Former Sri Lanka cricket captain and legend Roshan Mahanama also echoes these sentiments. Mahanama defied the curfew and came out to protest in solidarity with the young agitators.

The protesters, who have no leader or leaders, want the country to scrap the all-powerful executive presidency, return to a parliamentary democracy, an end to family rule and even a quasi-federal nation. In a divided nation, where the majority Sinhalese Buddhist have always vociferously argued in favour of and supported an all-powerful President, unitary nation, and sometimes just one language till the other day, it is a huge shift indeed.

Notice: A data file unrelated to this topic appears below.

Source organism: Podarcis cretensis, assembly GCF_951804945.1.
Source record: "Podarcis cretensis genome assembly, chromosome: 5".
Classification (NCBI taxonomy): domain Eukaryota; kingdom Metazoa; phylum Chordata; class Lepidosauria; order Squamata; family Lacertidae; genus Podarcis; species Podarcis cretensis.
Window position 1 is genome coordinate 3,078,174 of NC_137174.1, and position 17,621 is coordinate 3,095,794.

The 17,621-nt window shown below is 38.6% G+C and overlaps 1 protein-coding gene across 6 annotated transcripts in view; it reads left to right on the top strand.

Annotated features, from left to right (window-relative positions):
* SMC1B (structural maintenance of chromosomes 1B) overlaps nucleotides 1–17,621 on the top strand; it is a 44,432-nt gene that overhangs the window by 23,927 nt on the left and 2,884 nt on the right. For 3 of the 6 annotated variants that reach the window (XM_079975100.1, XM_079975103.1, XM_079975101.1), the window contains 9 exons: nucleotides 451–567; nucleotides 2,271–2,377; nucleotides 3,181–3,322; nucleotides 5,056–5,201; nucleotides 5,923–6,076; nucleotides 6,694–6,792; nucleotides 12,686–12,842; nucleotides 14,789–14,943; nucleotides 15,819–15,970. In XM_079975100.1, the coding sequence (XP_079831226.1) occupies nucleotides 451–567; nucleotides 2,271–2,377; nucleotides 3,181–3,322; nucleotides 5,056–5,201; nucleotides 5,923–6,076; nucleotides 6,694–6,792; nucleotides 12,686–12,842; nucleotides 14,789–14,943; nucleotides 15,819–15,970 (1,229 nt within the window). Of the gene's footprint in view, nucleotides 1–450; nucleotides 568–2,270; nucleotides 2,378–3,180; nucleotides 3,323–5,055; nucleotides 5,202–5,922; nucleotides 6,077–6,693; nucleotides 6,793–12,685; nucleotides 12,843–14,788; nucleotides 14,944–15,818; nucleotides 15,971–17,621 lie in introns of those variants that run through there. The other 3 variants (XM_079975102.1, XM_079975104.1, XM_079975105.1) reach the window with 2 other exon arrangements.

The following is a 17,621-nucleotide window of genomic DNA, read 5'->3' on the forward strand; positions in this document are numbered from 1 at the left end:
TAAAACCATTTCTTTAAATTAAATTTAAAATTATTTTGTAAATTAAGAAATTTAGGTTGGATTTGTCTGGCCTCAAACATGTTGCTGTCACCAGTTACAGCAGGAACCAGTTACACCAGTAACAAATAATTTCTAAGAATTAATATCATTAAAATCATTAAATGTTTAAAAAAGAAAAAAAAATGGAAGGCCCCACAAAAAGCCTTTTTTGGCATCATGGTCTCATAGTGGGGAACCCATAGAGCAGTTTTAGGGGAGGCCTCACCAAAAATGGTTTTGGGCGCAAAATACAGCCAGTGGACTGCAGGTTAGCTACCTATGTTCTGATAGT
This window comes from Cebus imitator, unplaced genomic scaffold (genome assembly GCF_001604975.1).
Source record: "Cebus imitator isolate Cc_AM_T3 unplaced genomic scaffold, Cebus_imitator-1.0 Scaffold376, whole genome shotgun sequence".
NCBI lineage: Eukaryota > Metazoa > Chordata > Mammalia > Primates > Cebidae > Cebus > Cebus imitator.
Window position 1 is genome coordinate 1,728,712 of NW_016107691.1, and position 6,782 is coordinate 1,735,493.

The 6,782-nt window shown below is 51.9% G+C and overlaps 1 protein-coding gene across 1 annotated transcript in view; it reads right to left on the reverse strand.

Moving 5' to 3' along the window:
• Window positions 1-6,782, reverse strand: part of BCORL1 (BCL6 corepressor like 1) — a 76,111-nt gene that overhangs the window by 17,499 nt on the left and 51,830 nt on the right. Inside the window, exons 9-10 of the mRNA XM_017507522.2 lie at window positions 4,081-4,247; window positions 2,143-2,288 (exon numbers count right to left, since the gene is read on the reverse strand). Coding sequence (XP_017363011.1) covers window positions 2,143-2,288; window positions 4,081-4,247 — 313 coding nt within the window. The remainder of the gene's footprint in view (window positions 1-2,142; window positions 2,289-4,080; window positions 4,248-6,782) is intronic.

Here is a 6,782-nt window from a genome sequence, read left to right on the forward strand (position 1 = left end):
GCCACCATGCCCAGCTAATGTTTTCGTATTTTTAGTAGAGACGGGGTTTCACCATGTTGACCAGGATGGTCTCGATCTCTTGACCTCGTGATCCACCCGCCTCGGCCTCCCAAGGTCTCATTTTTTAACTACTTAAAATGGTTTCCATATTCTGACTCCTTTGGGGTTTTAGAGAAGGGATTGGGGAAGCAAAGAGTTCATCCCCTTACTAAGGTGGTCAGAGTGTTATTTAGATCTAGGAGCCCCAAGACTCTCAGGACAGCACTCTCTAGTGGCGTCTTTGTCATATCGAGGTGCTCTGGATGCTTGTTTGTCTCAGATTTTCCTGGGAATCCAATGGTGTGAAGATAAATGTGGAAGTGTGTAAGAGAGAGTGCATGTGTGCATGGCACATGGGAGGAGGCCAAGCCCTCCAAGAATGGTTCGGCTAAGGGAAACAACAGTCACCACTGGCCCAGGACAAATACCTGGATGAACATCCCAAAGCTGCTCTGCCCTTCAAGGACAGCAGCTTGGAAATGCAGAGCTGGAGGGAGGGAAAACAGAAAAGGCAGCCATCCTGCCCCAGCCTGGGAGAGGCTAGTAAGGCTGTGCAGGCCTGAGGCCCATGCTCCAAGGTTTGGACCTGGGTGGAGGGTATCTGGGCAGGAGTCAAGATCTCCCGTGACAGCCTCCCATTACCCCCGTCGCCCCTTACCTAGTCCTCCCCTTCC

But, it is not just a domestic issue. A bigger geopolitical war is being fought on the island. China has invested billions of dollars to set up a permanent base closer to south India, America does not want China to control the Indian Ocean, and Sri Lanka’s closest neighbour India does not want any third nation in the vicinity. What these foreign powers will do once the situation is back to normal or even before that is to be seen.

The Greek historian and geographer Ptolemy knew about Sri Lanka 2,000 years ago. He has mentioned it in his book. Ancient Indian kings, Arabs, Portuguese, Dutch and the British all coveted Serendib, Ceylon or Sri Lanka. All ruled it for some time before they were thrown out by some other power.

Political stability is not really the strength of Sri Lanka.

This is Sri Lanka’s finest hour. This is Sri Lanka’s best chance to build a new nation on the ruins of corruption and dynasty.

Will they succeed? Only time will tell.

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first published:April 08, 2022, 06:48 IST
last updated:April 08, 2022, 10:59 IST